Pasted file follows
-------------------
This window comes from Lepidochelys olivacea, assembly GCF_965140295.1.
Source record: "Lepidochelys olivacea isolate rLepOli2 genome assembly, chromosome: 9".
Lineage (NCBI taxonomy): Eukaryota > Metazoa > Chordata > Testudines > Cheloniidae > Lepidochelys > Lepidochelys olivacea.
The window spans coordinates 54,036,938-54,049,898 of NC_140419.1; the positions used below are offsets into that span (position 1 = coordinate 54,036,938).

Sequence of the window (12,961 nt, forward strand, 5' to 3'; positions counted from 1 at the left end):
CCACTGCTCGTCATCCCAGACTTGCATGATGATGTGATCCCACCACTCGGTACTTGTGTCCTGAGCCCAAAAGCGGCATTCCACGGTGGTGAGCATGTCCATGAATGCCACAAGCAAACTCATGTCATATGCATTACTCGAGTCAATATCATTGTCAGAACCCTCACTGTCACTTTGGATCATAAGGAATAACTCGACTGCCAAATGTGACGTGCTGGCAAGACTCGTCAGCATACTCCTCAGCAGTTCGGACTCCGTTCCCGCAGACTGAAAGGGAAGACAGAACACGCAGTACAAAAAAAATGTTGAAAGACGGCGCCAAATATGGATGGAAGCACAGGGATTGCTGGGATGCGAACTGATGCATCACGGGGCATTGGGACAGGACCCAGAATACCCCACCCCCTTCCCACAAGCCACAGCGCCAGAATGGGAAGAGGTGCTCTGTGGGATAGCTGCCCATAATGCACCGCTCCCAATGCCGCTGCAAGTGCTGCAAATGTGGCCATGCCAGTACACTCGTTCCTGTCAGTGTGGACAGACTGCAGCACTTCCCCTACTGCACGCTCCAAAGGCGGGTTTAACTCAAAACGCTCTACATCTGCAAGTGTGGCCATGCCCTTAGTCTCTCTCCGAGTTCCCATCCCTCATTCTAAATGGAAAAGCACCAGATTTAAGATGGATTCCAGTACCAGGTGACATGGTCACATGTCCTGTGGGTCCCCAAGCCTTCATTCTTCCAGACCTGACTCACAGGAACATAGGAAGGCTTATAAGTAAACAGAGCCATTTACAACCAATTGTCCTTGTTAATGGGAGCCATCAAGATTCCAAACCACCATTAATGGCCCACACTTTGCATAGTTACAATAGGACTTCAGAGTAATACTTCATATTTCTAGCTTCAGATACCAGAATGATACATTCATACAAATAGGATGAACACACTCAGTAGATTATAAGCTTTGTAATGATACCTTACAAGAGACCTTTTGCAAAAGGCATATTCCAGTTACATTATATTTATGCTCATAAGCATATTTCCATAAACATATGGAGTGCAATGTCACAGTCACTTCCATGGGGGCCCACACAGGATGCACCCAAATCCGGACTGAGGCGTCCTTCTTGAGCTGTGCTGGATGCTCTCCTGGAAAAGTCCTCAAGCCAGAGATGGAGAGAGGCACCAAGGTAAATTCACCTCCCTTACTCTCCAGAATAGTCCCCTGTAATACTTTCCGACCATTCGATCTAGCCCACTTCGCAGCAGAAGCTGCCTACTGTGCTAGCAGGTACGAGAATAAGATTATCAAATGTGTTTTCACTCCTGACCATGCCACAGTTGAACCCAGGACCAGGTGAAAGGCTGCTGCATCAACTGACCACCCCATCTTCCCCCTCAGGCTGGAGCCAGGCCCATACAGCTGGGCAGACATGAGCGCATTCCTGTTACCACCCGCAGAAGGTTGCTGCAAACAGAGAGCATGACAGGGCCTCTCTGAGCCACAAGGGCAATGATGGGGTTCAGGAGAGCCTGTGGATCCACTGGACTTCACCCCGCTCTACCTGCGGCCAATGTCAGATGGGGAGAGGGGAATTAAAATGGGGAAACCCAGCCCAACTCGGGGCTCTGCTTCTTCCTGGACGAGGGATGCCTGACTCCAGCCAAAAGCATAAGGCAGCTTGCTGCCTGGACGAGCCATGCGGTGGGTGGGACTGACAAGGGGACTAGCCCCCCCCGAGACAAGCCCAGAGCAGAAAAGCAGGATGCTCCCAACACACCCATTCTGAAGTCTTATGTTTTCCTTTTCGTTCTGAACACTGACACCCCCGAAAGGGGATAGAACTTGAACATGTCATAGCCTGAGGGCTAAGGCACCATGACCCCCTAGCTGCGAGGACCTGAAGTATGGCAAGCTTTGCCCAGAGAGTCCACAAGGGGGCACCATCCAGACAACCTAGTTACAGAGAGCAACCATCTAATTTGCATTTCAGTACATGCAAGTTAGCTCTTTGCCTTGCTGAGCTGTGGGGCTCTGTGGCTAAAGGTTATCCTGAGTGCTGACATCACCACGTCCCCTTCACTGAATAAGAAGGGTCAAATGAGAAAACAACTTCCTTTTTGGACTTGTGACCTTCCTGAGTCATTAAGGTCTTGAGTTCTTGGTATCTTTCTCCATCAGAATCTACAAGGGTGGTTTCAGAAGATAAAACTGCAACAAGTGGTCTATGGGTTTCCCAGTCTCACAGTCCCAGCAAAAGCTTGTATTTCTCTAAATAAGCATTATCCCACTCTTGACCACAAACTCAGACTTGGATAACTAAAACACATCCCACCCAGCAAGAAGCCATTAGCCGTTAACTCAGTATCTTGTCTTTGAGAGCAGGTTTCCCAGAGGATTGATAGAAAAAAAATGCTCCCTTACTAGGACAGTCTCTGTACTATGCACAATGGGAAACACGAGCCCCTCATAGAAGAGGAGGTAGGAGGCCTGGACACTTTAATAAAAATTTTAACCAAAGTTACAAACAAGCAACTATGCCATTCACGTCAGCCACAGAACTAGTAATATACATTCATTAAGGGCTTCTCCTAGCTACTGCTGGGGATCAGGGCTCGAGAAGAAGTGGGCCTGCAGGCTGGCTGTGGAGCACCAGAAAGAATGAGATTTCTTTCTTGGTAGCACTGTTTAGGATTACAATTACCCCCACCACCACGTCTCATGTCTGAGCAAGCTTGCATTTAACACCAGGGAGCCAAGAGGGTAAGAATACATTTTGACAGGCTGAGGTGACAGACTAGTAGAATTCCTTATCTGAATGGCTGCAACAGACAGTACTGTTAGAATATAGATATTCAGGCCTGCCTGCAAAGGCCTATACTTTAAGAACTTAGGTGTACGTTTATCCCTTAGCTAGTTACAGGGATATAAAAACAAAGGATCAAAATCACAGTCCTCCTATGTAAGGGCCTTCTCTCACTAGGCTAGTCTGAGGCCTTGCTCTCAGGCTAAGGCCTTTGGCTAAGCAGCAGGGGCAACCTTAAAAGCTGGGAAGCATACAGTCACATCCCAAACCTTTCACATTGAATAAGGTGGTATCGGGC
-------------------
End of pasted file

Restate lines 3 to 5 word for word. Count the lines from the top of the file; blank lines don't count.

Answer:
Lineage (NCBI taxonomy): Eukaryota > Metazoa > Chordata > Testudines > Cheloniidae > Lepidochelys > Lepidochelys olivacea.
The window spans coordinates 54,036,938-54,049,898 of NC_140419.1; the positions used below are offsets into that span (position 1 = coordinate 54,036,938).

Sequence of the window (12,961 nt, forward strand, 5' to 3'; positions counted from 1 at the left end):